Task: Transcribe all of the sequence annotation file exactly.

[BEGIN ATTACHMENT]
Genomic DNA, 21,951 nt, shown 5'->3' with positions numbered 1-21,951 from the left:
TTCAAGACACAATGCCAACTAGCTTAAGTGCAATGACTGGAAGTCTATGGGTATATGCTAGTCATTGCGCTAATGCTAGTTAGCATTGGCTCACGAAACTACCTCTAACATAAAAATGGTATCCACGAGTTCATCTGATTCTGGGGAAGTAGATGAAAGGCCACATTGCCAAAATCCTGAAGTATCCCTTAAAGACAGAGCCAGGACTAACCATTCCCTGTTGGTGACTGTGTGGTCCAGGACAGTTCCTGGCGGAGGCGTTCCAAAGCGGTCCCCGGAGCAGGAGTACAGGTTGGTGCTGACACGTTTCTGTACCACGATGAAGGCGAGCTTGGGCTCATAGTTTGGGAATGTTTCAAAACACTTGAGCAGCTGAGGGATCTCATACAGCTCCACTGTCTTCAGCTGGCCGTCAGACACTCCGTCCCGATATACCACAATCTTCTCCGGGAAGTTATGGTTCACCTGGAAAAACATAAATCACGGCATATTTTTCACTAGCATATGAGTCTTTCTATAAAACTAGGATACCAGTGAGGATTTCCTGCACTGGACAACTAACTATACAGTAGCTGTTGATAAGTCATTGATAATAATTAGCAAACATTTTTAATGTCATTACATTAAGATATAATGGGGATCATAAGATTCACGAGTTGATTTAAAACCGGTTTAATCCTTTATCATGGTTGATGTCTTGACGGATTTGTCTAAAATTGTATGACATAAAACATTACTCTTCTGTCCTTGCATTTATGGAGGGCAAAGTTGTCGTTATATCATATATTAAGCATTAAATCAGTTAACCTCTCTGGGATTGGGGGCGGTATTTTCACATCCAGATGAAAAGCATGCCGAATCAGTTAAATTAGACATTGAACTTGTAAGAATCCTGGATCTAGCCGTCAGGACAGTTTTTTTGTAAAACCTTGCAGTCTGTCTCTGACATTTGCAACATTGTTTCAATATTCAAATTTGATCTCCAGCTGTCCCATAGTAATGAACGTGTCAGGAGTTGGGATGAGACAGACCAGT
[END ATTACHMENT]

Genomic DNA, 21,951 nt, shown 5'->3' with positions numbered 1-21,951 from the left:
TTCAAGACACAATGCCAACTAGCTTAAGTGCAATGACTGGAAGTCTATGGGTATATGCTAGTCATTGCGCTAATGCTAGTTAGCATTGGCTCACGAAACTACCTCTAACATAAAAATGGTATCCACGAGTTCATCTGATTCTGGGGAAGTAGATGAAAGGCCACATTGCCAAAATCCTGAAGTATCCCTTAAAGACAGAGCCAGGACTAACCATTCCCTGTTGGTGACTGTGTGGTCCAGGACAGTTCCTGGCGGAGGCGTTCCAAAGCGGTCCCCGGAGCAGGAGTACAGGTTGGTGCTGACACGTTTCTGTACCACGATGAAGGCGAGCTTGGGCTCATAGTTTGGGAATGTTTCAAAACACTTGAGCAGCTGAGGGATCTCATACAGCTCCACTGTCTTCAGCTGGCCGTCAGACACTCCGTCCCGATATACCACAATCTTCTCCGGGAAGTTATGGTTCACCTGGAAAAACATAAATCACGGCATATTTTTCACTAGCATATGAGTCTTTCTATAAAACTAGGATACCAGTGAGGATTTCCTGCACTGGACAACTAACTATACAGTAGCTGTTGATAAGTCATTGATAATAATTAGCAAACATTTTTAATGTCATTACATTAAGATATAATGGGGATCATAAGATTCACGAGTTGATTTAAAACCGGTTTAATCCTTTATCATGGTTGATGTCTTGACGGATTTGTCTAAAATTGTATGACATAAAACATTACTCTTCTGTCCTTGCATTTATGGAGGGCAAAGTTGTCGTTATATCATATATTAAGCATTAAATCAGTTAACCTCTCTGGGATTGGGGGCGGTATTTTCACATCCAGATGAAAAGCATGCCGAATCAGTTAAATTAGACATTGAACTTGTAAGAATCCTGGATCTAGCCGTCAGGACAGTTTTTTTGTAAAACCTTGCAGTCTGTCTCTGACATTTGCAACATTGTTTCAATATTCAAATTTGATCTCCAGCTGTCCCATAGTAATGAACGTGTCAGGAGTTGGGATGAGACAGACCAGT